A bibliometric reconstruction of research trails for qualitative investigations of scientific innovations Gläser, Jochen; Laudel, Grit - PDF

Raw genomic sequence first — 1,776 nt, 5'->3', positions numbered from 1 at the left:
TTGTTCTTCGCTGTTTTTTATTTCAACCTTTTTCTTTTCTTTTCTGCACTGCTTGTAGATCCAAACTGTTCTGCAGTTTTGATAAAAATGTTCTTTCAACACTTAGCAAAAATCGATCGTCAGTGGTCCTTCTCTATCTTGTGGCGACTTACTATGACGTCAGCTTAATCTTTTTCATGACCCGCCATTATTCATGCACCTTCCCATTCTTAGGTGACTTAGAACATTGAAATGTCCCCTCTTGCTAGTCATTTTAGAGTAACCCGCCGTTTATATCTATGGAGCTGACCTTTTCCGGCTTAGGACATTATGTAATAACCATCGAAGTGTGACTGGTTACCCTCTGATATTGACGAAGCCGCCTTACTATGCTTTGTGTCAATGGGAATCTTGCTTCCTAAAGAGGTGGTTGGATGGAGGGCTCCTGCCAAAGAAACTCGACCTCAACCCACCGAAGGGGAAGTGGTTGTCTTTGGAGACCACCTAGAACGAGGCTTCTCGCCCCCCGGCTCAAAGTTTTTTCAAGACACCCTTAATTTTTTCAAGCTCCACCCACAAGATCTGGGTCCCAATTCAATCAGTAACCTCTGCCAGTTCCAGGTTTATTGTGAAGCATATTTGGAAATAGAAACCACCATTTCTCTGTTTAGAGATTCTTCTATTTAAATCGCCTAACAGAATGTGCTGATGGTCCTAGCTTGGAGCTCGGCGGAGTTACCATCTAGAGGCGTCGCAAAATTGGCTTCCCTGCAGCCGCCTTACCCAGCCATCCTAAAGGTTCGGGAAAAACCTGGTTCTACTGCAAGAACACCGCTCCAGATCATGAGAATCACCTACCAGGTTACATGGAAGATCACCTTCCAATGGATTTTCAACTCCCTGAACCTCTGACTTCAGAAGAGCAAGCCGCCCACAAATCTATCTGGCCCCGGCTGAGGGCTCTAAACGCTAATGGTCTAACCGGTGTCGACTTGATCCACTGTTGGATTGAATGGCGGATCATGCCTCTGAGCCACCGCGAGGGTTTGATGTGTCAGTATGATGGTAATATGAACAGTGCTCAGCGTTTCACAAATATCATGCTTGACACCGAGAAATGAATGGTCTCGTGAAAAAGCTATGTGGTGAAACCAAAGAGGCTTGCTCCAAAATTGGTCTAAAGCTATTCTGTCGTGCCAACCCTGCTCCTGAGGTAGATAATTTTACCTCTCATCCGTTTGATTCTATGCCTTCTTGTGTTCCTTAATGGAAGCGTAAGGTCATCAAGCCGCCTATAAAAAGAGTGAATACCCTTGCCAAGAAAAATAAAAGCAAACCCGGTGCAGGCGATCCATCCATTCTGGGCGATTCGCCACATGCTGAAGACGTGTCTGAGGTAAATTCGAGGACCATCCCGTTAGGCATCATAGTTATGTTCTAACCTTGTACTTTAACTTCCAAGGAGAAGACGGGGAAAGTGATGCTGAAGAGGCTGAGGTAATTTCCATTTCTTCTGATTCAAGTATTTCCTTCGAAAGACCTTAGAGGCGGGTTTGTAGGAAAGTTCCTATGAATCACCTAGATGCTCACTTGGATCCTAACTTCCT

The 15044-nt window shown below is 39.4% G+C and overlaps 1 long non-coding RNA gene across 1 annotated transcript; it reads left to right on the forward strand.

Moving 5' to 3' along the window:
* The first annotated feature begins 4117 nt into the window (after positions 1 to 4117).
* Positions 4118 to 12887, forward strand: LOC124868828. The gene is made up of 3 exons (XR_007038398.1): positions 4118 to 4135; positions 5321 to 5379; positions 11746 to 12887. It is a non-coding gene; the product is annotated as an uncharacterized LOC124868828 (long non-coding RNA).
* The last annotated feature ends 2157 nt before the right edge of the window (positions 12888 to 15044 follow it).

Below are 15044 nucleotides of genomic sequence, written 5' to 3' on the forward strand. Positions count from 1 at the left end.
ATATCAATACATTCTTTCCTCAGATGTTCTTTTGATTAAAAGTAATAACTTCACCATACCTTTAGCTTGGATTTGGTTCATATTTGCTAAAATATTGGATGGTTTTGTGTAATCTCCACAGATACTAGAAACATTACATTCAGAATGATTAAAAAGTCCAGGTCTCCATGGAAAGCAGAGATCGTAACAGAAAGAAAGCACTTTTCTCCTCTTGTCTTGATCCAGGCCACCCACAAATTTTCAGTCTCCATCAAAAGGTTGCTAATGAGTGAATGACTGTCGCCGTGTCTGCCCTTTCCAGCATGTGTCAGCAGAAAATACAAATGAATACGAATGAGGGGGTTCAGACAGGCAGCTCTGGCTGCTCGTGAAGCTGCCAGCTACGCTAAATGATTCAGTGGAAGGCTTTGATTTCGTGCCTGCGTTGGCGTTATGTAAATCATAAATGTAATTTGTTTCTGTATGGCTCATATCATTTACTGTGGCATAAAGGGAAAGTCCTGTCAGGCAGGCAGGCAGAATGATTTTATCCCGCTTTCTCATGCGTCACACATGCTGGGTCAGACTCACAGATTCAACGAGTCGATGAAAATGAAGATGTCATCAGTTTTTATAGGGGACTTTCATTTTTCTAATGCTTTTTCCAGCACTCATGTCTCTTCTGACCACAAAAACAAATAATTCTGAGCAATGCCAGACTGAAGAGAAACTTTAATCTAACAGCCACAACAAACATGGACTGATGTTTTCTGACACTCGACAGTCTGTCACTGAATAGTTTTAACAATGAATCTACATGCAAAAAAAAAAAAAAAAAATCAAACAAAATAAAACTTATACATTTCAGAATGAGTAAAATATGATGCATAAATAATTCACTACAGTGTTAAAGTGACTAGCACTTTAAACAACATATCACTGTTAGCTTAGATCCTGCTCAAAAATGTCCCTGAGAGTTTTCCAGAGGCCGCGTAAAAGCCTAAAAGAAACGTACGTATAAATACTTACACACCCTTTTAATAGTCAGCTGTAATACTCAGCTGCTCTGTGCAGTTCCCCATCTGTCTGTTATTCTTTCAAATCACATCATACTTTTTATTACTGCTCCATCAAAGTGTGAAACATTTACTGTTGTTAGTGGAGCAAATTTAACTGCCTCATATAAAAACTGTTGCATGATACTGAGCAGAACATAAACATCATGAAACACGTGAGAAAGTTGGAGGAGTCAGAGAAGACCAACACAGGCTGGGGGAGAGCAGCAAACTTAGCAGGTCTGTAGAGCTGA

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A bibliometric reconstruction of research trails for qualitative investigations of scientific innovations Gläser, Jochen; Laudel, Grit Veröffentlichungsversion / Published Version Zeitschriftenartikel / journal article Zur Verfügung gestellt in Kooperation mit / provided in cooperation with: GESIS - Leibniz-Institut für Sozialwissenschaften Empfohlene Zitierung / Suggested Citation: Gläser, Jochen ; Laudel, Grit: A bibliometric reconstruction of research trails for qualitative investigations of scientific innovations. In: Historical Social Research 40 (2015), 3, pp DOI: hsr Nutzungsbedingungen: Dieser Text wird unter einer CC BY-NC-ND Lizenz (Namensnennung-Nicht-kommerziell-Keine Bearbeitung) zur Verfügung gestellt. Nähere Auskünfte zu den CC-Lizenzen finden Sie hier: Terms of use: This document is made available under a CC BY-NC-ND Licence (Attribution Non Comercial-NoDerivatives). For more Information see: Diese Version ist zitierbar unter / This version is citable under: A Bibliometric Reconstruction of Research Trails for Qualitative Investigations of Scientific Innovations Jochen Gläser & Grit Laudel Abstract:»Die bibliometrische Rekonstruktion von Forschungslinien für qualitative Untersuchungen wissenschaftlicher Innovationen«. Abrupt changes in research content are of interest to innovation research because many innovations in general and scientific innovations in particular emerge from such changes. However, investigations of innovations emerging from research processes face the problem that the initial change of direction in research by one or few researchers is an elusive phenomenon. The method presented in this article contributes to solving this problem by supporting the in-depth analysis of individual research biographies and of the emergence of new directions of research in these. The method employs bibliometric tools for a reconstruction of individual cognitive careers, embeds these reconstructions in qualitative studies of research biographies, and provides opportunities to link cognitive careers to the dynamics of scientific fields. As we will demonstrate, the method is generic in that it supports not only the investigation of scientific innovations but also, more generally, the identification of thematic change in individual cognitive careers. Two applications in qualitative research projects illustrate the potential of the method. Keywords: Methods, innovation, scientific innovations, cognitive careers, interviews, bibliometrics, bibliographic coupling. 1. The Need for Innovation Research to Analyse Abrupt Change in Research Content The method presented in this article supports the identification and analysis of abrupt change in research content. Such change is of interest to innovation research for two reasons. First, many innovations in society have their roots in scientific, social scientific or humanities research. This holds regardless of the model of innovation processes applied. Linear and co-evolutionary models of innovation processes have in common that they assign research (and abrupt changes therein) an important role in early stages of many innovations. Jochen Gläser, Center for Technology and Society, Technical University of Berlin, HBS1, Hardenbergstr , Berlin, Germany; Grit Laudel, Department of Sociology, Technical University of Berlin, FH 9-1, Fraunhoferstr , Berlin, Germany; Historical Social Research 40 (2015) 3, GESIS DOI: /hsr Second, research in the sciences, social sciences and humanities is itself driven by internal innovations that provide new research opportunities and open up new directions of research without ever leaving the research fields. These specific innovations belong to the subject matter of innovation studies. Investigating them, however, poses specific problems because all research is innovative in the sense that it creates new knowledge. For a concept of scientific innovation to make any sense, it must be used to characterise specific processes of knowledge production that can be distinguished from the incremental innovation inherent to all production of new knowledge. A possible conceptual solution to these problems, which we base this article on, is defining scientific innovations as research findings that affect the practices of a large number of researchers in one or more fields, i.e. their choices of problems, methods, or empirical objects (Laudel and Gläser 2014, 1207). Scientific and science-based innovations begin with one or few researchers significantly deviating from previous research practices, a deviation which subsequently diffuses in the community. Investigations of science-based innovations and scientific innovations face the common problem that the innovations early phase, the first change or direction in research by one or few researchers, is quite an elusive phenomenon. The fluid and shifting knowledge landscapes in which research takes place and the esoteric nature of research processes create two methodological problems. The first is a needle in a haystack problem to identify specific kinds of change in a system consisting of nothing but change. The second problem is one of empirical access. Since an innovation can be clearly identified only after change occurred at the community level, its early phase can only be investigated retrospectively. Such an investigation usually depends on information that only the few researchers involved in the early phase can provide. Thus, changes in informants research biographies during the early phase must be identified and conditions for them must be retrospectively established. Cozzens (1989) study of the discovery of the opiate receptor illustrates that individual and collective retrospective rationalisations are likely to constitute a major methodological problem for such an investigation, especially if major scientific innovations are studied. No fewer than four laboratories claimed to have discovered the opiate receptor and could plausibly reconstruct their research in a way that supported their claim. The aim of this paper is to present and discuss a method that contributes to solving these problems by supporting the in-depth analysis of individual research biographies and of the emergence of new directions of research in these biographies. 1 The method employs bibliometric tools for a reconstruction of individual cognitive careers in interviews, embeds these reconstructions in 1 This method has evolved over several years, and a first description has been presented to bibliometricians (Gläser and Laudel 2009). We gratefully acknowledge its application in several projects and helpful comments by Enno Aljets, Julien Barrier, Jana Bielick, Elias Håkansson, Robert Jungmann, Stefan Lange, Eric Lettkemann, Sarojini Martin and Richard Woolley. HSR 40 (2015) 3 300 qualitative studies of individual research biographies, and provides opportunities to link cognitive careers to the dynamics of scientific fields. As we will demonstrate, the method is generic in that it supports not only the investigation of scientific innovations but also, more generally, the identification of thematic change in individual research biographies. We begin by identifying the diachronic structures in the course of a researcher s work that constitute either the content of an innovation or at least an important condition for its emergence (2). We then discuss opportunities to reconstruct these structures from a researcher s oeuvre, and describe our method for doing so (3). Two applications in qualitative research projects illustrate the potential of the method (4). As a conclusion, we discuss limitations of the method and opportunities for its improvement (5). 2. Diachronic Structures in Individual Research Biographies The abrupt changes in research content that mark the emergence of scientific innovations can be identified against the continuity of diachronic knowledge structures. By diachronic knowledge structures we mean networks of research processes conducted at different times, which are connected through time by output-input relationships, i.e. because they build on each other. Research in the sciences, social sciences and humanities differs from much other organised work because it is embedded in such diachronic structures, which it simultaneously extends. The diachronic knowledge structure that is central to the emergence of scientific innovations emerges and operates on the individual level. It evolves in the course of an individual researcher s cognitive career because each research process uses and contributes to the researcher s evolving scientific knowledge. 2 Each project contributes to that knowledge, which in turn is used in current and future research. A researcher s problem solving processes are interlinked through this use of previously produced knowledge in subsequent research. They form research trails, i.e. sequences of thematically interconnected projects in which findings from earlier projects serve as input in later projects (Chubin and Connolly 1982). These trails not always take the simple linear form considered by Chubin and Connolly. Researchers may simultaneously 2 We developed the concept cognitive career as part of a model of academic careers. This model builds on two suggestions by Barley, namely to revive ideas of the Chicago School for the research on careers (Barley 1989) and to bring work back in the analysis of organisations (Barley and Kunda 2001). Combining both suggestions, we conceptualise academic careers as consisting of three analytically separable but closely interlinked careers, namely an organizational career, a status career in the scientific community, and a cognitive career consisting of successive stages of knowledge production building on each other (Laudel and Gläser 2008, 2011). HSR 40 (2015) 3 301 work on several different topics, i.e. have several parallel research trails (see e.g. Zuckerman and Cole 1994, 398-9; Gläser and Laudel 2007, 143). A research trail can branch out into several new trails, which are relatively independent of each other and are followed by the researcher in parallel. Research trails may also end if the researcher loses interest or does not find funding for continuing them. A similar phenomenon occurs on the level of research groups or collaboration networks. Depending on the stability of such groups or networks, they, too, may construct specific bodies of knowledge to which all projects by group or network members contribute, and which evolve in a group s cognitive career. The structure of a group s cognitive career (the network of its interlinked research trails) is mainly shaped by permanent and long-term group members. Nevertheless, all members of a group or network including transient members contribute to the group s or network s cognitive career. 3 Through these diachronic structures, previous research influences the choice of new research problems, as current research will through modifying the structures influence future choices. The evolving bodies of knowledge constitute important conditions of action for researchers. We can now further specify what we mean by abrupt changes in the content of research. The events marking the emergence of scientific innovations are likely to trigger new research trails on individual and group levels. Identifying these birth events of new research trails means identifying situations in which an innovation might have emerged, and therefore enables the in-depth investigation of these situations. 3. Bibliometric Methods for the Analysis of Cognitive Careers The diachronic structures of interest are structures of research content, which creates a major methodological challenge because the analyst rarely understands this research content. All approaches to the analysis of cognitive careers therefore depend on the analyst acquiring an understanding of the research at the level of an advanced lay person or, in the words of Collins and Evans (2002), the acquisition of interactional expertise. If this can be achieved, it is possible to obtain information about the content of research from those who are 3 Although our empirical investigation of cognitive careers of research groups just began, we would like to venture the hypothesis that group-level cognitive careers are more than the sum of individual research trails because they reflect the collective nature of the research undertaken by the group. Thus, we assume group-level cognitive careers to be emergent phenomena. For example, they might address larger topics, which are only partially represented in each of the group members cognitive careers. HSR 40 (2015) 3 302 most knowledgeable about it the researchers themselves without having to submit to the researcher s own subjective theories about what happened and why (Laudel and Gläser 2007, 2012, 8-11). Among the methods that can be used for analysing cognitive careers, bibliometric methods have the triple advantage of not requiring knowledge of research content, being objective in the sense that they do not depend on a researcher s interpretation of her cognitive career, and being based on a researcher s real-time decisions, i.e. on decisions made at the time the research took place. Bibliometric methods use properties of publications to identify the structure and dynamics of the knowledge contained in these publications. They thus exploit decisions made by researchers when they published their findings. Objectivity means here that the analysis does not depend on ad-hoc interpretations of past actions, which avoids distortions by an informant s retrospective rationalisations. This is why bibliometric methods are an excellent means for the triangulation of interview-based or ethnographic methods. However, they do not completely avoid the problem of analysing research content because the outcomes of bibliometric methods need to be interpreted and contextualised. Taking into account these methodological challenges, we use bibliometric analyses of cognitive careers to support our qualitative, interview-based investigations. The purpose of our application of bibliometric analyses is to identify research trails in the interviewee s cognitive career and to create a visual representation of these trails that can be used to explore researchers cognitive careers in interviews. This approach supports the interviewer s acquisition of interactional expertise, the discussion of research content in the interview, and the subsequent data analysis. 3.1 Bibliometric Approaches to the Reconstruction of Research Trails from a Researcher s Publications Diachronic knowledge structures are partially represented by sets of thematically connected publications. Although researchers and thus communities hold informal knowledge as well, the published (formal) knowledge consists of those knowledge claims researchers want their community to know about and use. This publicly available knowledge can be understood as the core of a community s knowledge, and can be unobtrusively studied by bibliometrics. The investigation of knowledge structures by bibliometrics is based on the assumption that thematic links between research projects are reflected in similarities between publications resulting from these projects. The identification of thematic structures in sets of publications has been one of the central concerns of bibliometrics for a long time. The search for methods has focused on the level of scientific communities (fields) and their topics (Small and Griffith 1974; Van Raan 1997, 215; Van den Besselaar and Heimeriks 2006). More recent bibliometric research was interested in the identification of hot HSR 40 (2015) 3 303 topics (Tseng et al. 2009) or emerging topics (Glänzel and Thijs 2012), and in discovering diachronic structures at the community level by tracking topics over time (Small 2006; Mark, Roberts and Natali 2010). Only few attempts have been made to investigate cognitive careers with bibliometric methods. The oeuvres of individual scientists have been analysed for a variety of purposes including - mere description (Kalyane and Munnolli 1995), - the exploration of methodological issues (see e.g. White 2000, 2001; Horlings and Gurney 2013), - the creation of quantitative profiles of individual researchers (e.g. describing the evolution of numbers of publications, citations and co-authors over time, Zhang and Glänzel 2012); and - analyses of a researcher s oeuvre aimed at the identification of field mobility (Hellsten et al. 2007). The study by Hellsten et al. is the only one that applies bibliometric methods in an analysis of research content. They used an analysis of self-citations for identifying topics in the research biography of one researcher. The other authors conducted formal analyses of citation behaviour and citedness or attempted to advance methodologies. Horlings and Gurney interviewed some of the researchers whose oeuvres they analysed in order to validate their method. Thus, in spite of some recent attempts to advance the methods for studying cognitive careers, the analysis of individual research biographies has not yet enjoyed much attention, probably because the uses of such analyses lie outside the field of bibliometrics. The methodological suggestion that is closest to ours is that by Horlings and Gurney (2013). The authors combined two measures for the similarity of publications, namely bibliographic coupling and lexical coupling. Bibliographic coupling occurs if the same publication occurs in the reference list of two other publications. The shared reference is said to bibliographically couple the two publications that cite it. The number of references shared by two publications can be interpreted as an indicator of thematic similarity. Similarly, lexical coupling occurs if two publications use the same words or terms. Horlings and Gurney used shared words in titles of papers as a second measure of thematic similarity. The authors applied the Louvain algorithm (Blondel et al. 2008) for identifying topics in researchers biographies. We followed our own prior work (Gläser and Laudel 2009) rather than the suggestion by Horlings and Gurney (2013) because the latter s proposal raises some doubts. Although the authors obtained confirmation of the clusters they produced from some researchers whose oeuvre they investigated, the method they used is likely to produce artefacts for two reasons. First, the number of papers sharing both title words and references is relatively low (Van den Besselaar and Heimeriks 2006), which may lead to small topics not being identified and connections between papers belonging to the same topic not being found. Sec- HSR 40 (2015) 3 304 ond, the Louvain algorithm used by the authors, which was developed by Blondel et al. (2008) as a method for the fast identification of clusters in extremely large networks, maximises the modularity of the clustering solution. It is not clear at all why a modularity-maximising algorithm should be applied to the analysis of a scientist s cognitive career because overlaps of trails in these careers are both likely and theoretically interesting. Horlings and Gurney found an average number of research trails per physicist of more than ten and a range of four to 33, numbers that are highly unlikely and probably an artifact of the strong criterion for thematic links and of modularity maximisation. Therefore, we are reluctant to recommend this method until further tests of its validity and reliability have been conducted. 3.2 Reconstructing and Visualizing Individual Research Trails We use bibliographic coupling for establishing paper similarities. Bibliographic coupling is today considered to be one of the best indicators of thematic similarity (e.g. Ahlgren and Jarneving 2008, 274-5). Compared to self-citations, which either link or do not link publications, bibliographic coupling provides links whose strength varies depending on the numb